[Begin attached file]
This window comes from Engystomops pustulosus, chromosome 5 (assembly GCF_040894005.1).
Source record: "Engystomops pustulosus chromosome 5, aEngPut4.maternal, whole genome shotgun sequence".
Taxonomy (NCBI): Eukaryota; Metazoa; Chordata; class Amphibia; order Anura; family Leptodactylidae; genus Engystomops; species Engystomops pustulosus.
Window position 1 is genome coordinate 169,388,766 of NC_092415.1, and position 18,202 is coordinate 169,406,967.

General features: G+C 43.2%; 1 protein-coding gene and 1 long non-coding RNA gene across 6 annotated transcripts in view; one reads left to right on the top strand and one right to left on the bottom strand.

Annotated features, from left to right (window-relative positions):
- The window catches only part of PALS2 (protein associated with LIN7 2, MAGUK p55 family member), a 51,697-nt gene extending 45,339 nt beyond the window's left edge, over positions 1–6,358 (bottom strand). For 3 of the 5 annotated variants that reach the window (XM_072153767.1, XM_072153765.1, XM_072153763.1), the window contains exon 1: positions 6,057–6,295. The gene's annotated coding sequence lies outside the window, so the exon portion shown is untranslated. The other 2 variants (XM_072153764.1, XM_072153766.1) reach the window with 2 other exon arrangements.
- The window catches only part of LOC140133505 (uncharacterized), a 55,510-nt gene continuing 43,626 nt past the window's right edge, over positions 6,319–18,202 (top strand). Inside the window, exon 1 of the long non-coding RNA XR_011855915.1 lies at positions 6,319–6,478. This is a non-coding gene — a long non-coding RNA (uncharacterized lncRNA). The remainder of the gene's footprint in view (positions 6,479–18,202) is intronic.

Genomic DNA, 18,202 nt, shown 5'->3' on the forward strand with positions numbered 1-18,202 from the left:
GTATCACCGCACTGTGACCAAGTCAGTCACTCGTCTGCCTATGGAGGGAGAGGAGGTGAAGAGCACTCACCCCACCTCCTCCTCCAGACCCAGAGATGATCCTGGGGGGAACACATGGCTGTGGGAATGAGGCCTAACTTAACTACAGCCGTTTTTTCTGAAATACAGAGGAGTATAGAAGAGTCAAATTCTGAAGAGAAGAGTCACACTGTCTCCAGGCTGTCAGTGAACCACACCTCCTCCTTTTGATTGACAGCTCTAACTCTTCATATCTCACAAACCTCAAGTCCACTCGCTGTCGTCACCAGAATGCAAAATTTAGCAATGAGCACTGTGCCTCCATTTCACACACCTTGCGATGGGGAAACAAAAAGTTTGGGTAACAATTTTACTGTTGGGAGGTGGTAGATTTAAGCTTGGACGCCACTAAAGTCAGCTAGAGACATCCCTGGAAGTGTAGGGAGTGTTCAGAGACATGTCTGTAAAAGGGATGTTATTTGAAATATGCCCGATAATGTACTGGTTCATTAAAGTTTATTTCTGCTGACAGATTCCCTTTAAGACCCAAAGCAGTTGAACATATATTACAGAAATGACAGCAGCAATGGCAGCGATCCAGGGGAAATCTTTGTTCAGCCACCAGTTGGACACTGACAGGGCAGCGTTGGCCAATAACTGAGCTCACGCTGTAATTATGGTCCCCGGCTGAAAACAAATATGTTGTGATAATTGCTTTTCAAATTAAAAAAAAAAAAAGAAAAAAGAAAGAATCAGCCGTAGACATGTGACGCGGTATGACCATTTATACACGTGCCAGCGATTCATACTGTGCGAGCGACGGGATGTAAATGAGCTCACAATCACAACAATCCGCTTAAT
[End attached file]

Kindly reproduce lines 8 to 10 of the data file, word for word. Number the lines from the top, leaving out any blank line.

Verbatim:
- The window catches only part of LOC140133505 (uncharacterized), a 55,510-nt gene continuing 43,626 nt past the window's right edge, over positions 6,319–18,202 (top strand). Inside the window, exon 1 of the long non-coding RNA XR_011855915.1 lies at positions 6,319–6,478. This is a non-coding gene — a long non-coding RNA (uncharacterized lncRNA). The remainder of the gene's footprint in view (positions 6,479–18,202) is intronic.

Genomic DNA, 18,202 nt, shown 5'->3' on the forward strand with positions numbered 1-18,202 from the left:
GTATCACCGCACTGTGACCAAGTCAGTCACTCGTCTGCCTATGGAGGGAGAGGAGGTGAAGAGCACTCACCCCACCTCCTCCTCCAGACCCAGAGATGATCCTGGGGGGAACACATGGCTGTGGGAATGAGGCCTAACTTAACTACAGCCGTTTTTTCTGAAATACAGAGGAGTATAGAAGAGTCAAATTCTGAAGAGAAGAGTCACACTGTCTCCAGGCTGTCAGTGAACCACACCTCCTCCTTTTGATTGACAGCTCTAACTCTTCATATCTCACAAACCTCAAGTCCACTCGCTGTCGTCACCAGAATGCAAAATTTAGCAATGAGCACTGTGCCTCCATTTCACACACCTTGCGATGGGGAAACAAAAAGTTTGGGTAACAATTTTACTGTTGGGAGGTGGTAGATTTAAGCTTGGACGCCACTAAAGTCAGCTAGAGACATCCCTGGAAGTGTAGGGAGTGTTCAGAGACATGTCTGTAAAAGGGATGTTATTTGAAATATGCCCGATAATGTACTGGTTCATTAAAGTTTATTTCTGCTGACAGATTCCCTTTAAGACCCAAAGCAGTTGAACATATATTACAGAAATGACAGCAGCAATGGCAGCGATCCAGGGGAAATCTTTGTTCAGCCACCAGTTGGACACTGACAGGGCAGCGTTGGCCAATAACTGAGCTCACGCTGTAATTATGGTCCCCGGCTGAAAACAAATATGTTGTGATAATTGCTTTTCAAATTAAAAAAAAAAAAAGAAAAAAGAAAGAATCAGCCGTAGACATGTGACGCGGTATGACCATTTATACACGTGCCAGCGATTCATACTGTGCGAGCGACGGGATGTAAATGAGCTCACAATCACAACAATCCGCTTAAT